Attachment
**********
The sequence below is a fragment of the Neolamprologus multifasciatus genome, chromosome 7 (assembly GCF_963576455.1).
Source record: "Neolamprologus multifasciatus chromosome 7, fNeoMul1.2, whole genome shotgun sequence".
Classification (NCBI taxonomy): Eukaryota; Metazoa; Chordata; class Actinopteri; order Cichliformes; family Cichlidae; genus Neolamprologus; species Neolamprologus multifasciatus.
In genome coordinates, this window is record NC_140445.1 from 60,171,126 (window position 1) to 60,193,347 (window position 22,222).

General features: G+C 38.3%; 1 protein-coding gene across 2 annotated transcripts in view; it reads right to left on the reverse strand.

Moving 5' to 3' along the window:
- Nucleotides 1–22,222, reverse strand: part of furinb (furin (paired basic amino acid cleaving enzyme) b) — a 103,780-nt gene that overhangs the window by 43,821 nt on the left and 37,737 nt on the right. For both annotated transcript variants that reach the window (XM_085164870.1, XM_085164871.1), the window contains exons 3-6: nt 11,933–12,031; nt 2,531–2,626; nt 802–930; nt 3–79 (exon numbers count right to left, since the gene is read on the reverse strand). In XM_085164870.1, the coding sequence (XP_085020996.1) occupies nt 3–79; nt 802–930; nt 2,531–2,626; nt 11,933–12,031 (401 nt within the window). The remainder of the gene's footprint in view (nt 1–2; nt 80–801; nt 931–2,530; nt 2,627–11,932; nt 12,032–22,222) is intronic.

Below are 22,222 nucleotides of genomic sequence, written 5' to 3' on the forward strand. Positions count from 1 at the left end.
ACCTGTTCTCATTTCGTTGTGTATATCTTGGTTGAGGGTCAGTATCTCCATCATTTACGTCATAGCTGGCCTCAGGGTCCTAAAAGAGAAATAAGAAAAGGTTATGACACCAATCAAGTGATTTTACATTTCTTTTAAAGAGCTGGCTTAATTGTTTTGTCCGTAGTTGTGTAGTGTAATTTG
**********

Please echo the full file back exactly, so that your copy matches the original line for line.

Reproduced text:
The sequence below is a fragment of the Neolamprologus multifasciatus genome, chromosome 7 (assembly GCF_963576455.1).
Source record: "Neolamprologus multifasciatus chromosome 7, fNeoMul1.2, whole genome shotgun sequence".
Classification (NCBI taxonomy): Eukaryota; Metazoa; Chordata; class Actinopteri; order Cichliformes; family Cichlidae; genus Neolamprologus; species Neolamprologus multifasciatus.
In genome coordinates, this window is record NC_140445.1 from 60,171,126 (window position 1) to 60,193,347 (window position 22,222).

General features: G+C 38.3%; 1 protein-coding gene across 2 annotated transcripts in view; it reads right to left on the reverse strand.

Moving 5' to 3' along the window:
- Nucleotides 1–22,222, reverse strand: part of furinb (furin (paired basic amino acid cleaving enzyme) b) — a 103,780-nt gene that overhangs the window by 43,821 nt on the left and 37,737 nt on the right. For both annotated transcript variants that reach the window (XM_085164870.1, XM_085164871.1), the window contains exons 3-6: nt 11,933–12,031; nt 2,531–2,626; nt 802–930; nt 3–79 (exon numbers count right to left, since the gene is read on the reverse strand). In XM_085164870.1, the coding sequence (XP_085020996.1) occupies nt 3–79; nt 802–930; nt 2,531–2,626; nt 11,933–12,031 (401 nt within the window). The remainder of the gene's footprint in view (nt 1–2; nt 80–801; nt 931–2,530; nt 2,627–11,932; nt 12,032–22,222) is intronic.

Below are 22,222 nucleotides of genomic sequence, written 5' to 3' on the forward strand. Positions count from 1 at the left end.
ACCTGTTCTCATTTCGTTGTGTATATCTTGGTTGAGGGTCAGTATCTCCATCATTTACGTCATAGCTGGCCTCAGGGTCCTAAAAGAGAAATAAGAAAAGGTTATGACACCAATCAAGTGATTTTACATTTCTTTTAAAGAGCTGGCTTAATTGTTTTGTCCGTAGTTGTGTAGTGTAATTTG